The Electoral Reform Society has published a report looking at the amount of dark campaigning that took place during the UK’s general election of 2019. They have also come up with a number of proposals for reform.
In the report, Dr Katharine Dommett and Dr Sam Power have looked at five aspects of online campaigning:
- Campaigning by the parties themselves
- Campaigning by third party groups (outriders)
- Online Targeting
- Data Use
Some of these might seem pretty familiar by now. Parties have every right to use Facebook and other platforms and these offer exceptional ability to micro-target. The problem is that there is a fine line between legitimate campaigning and breaking the rules. And as the Cambridge Analytica scandal showed, there are groups who are prepared to go well beyond the law in order to help their side win.
Perhaps the least known aspect covered by this report is the section on ‘outriders’. These are groups that set up just before an election, raise and spend money during it, and then disappear. It often takes many months to show that perhaps these groups were not as independent as they might seem.
The report looks at one group called ‘3rd Party Limited’. This group appears to have taken out adverts which had the effect of boosting the chances of Dominic Raab being re-elected in the Esher and Walton constituency. The ERS report suggests that it placed adverts which first aimed to split the opposition vote between Labour and Greens and then promoted votes for Raab himself, spending £8,837 on Facebook adverts between 21st November and 13th December 2019. To put it into context, that is just over half the amount that Mr Raab was allowed to spend in total on his election campaign.
The difference between non-party groups, which mostly operate on a national basis, and outriders which aim to get around spending limits on local campaigns, might be clear in theory, but in legal terms is anything but. To be clear, there is no suggestion that there was co-ordination between Mr Raab and ‘3rd Party limited’ or any wrongdoing. However, the law as it stands does allow these outriders to make a mockery of local spending limits.
The ERS report makes ten recommendations for the future which, in my opinion, are strong and the very least that can be done to update the UK’s election law. They go far beyond the limited (but welcome) proposal by the government to add imprint requirements to online adverts.
- Require campaigners to provide the Electoral Commission with more detailed, meaningful and accessible invoices of what they have spent, boosting scrutiny and transparency over online vs offline spend.
- Strengthen the powers of the Electoral Commission to investigate malpractice and create a stronger deterrent against wrongdoing by increasing the maximum fine it can levy.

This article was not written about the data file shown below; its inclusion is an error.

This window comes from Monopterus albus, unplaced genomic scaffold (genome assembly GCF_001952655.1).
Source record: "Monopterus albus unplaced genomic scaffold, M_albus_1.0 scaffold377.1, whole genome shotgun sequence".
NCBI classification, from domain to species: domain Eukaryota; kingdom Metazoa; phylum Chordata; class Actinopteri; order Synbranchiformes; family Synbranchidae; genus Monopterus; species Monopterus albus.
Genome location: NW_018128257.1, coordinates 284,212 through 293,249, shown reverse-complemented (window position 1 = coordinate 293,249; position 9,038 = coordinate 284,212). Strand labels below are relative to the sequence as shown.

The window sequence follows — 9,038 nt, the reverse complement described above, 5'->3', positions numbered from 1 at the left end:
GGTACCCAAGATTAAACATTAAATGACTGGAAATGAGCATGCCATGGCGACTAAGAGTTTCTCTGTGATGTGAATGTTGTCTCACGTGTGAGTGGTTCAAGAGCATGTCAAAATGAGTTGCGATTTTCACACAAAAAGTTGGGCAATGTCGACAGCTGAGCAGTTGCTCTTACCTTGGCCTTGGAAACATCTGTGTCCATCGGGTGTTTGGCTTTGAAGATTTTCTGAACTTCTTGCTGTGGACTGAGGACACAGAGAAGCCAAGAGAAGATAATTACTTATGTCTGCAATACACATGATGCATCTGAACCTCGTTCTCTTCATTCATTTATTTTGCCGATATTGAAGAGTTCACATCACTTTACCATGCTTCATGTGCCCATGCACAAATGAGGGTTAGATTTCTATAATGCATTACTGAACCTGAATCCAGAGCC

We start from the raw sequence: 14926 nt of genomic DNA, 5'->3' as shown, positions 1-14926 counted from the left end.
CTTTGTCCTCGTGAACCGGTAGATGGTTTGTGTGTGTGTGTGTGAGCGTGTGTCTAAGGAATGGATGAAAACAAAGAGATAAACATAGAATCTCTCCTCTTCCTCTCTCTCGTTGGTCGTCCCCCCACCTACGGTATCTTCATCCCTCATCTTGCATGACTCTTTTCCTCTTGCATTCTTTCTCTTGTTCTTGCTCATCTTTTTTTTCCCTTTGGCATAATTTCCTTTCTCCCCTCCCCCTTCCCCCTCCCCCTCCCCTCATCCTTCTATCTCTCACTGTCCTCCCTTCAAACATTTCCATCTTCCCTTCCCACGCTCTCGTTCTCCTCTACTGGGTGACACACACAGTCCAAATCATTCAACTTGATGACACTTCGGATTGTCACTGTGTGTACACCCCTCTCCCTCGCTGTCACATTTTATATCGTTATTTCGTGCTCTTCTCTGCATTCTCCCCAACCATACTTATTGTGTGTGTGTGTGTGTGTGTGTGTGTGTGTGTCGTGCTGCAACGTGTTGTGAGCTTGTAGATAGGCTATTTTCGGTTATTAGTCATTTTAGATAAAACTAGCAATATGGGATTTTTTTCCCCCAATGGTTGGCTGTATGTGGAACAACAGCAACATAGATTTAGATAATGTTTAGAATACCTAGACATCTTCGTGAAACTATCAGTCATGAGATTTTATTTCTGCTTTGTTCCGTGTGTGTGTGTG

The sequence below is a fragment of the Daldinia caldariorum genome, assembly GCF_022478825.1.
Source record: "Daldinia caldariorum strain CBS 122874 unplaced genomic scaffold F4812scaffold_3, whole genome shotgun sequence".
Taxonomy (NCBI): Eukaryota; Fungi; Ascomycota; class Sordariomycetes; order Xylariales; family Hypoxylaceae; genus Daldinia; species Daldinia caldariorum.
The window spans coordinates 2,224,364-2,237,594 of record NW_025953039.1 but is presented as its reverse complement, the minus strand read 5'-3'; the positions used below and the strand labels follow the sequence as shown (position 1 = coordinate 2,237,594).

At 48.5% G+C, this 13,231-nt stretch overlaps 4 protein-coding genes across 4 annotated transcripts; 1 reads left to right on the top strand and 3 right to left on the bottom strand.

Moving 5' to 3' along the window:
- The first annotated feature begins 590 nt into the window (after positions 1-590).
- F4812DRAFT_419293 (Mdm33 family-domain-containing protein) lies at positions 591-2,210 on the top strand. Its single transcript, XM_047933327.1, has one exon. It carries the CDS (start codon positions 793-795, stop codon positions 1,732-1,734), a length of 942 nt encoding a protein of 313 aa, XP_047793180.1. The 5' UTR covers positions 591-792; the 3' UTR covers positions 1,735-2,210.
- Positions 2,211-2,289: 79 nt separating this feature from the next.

- Implement shorter reporting deadlines so that financial information from campaigns on their donations and spending is available to voters and the Commission more quickly after a campaign, or indeed, in ‘real time’. Currently, voters have to wait far too long to see the state of the campaign.
- Regulate all donations by reducing ‘permissibility check’ requirements from £500 to 1p for all non-cash donations, and £500 to £20 for cash donations. The current rules are riddled with loopholes and haven’t kept up with the digital age, raising the risks of foreign or unscrupulous interference.
- Create a publicly accessible, clear and consistent archive of paid-for political advertising. This archive should include details of each advert’s source (name and address), who sponsored (paid) for it, and (for some) the country of origin.
- New controls created by social media companies to check that people or organisations who want to pay to place political adverts about elections and referendums in the UK are actually based in the UK or registered to vote here.
- New legislation clarifying that campaigning by non-UK actors is not allowed. Campaigners should not be able to accept money from companies that have not made enough money in the UK to fund the amount of their donation or loan.
- Legislate for a statutory code of practice for the use of personal information in political campaigns, to clarify the rules and ensure voters know their rights.
- A public awareness and digital literacy campaign which will better allow citizens to identify misinformation.
- 10.Rationalise Britain’s sprawling, Victorian-era electoral law under one consistent legislative framework.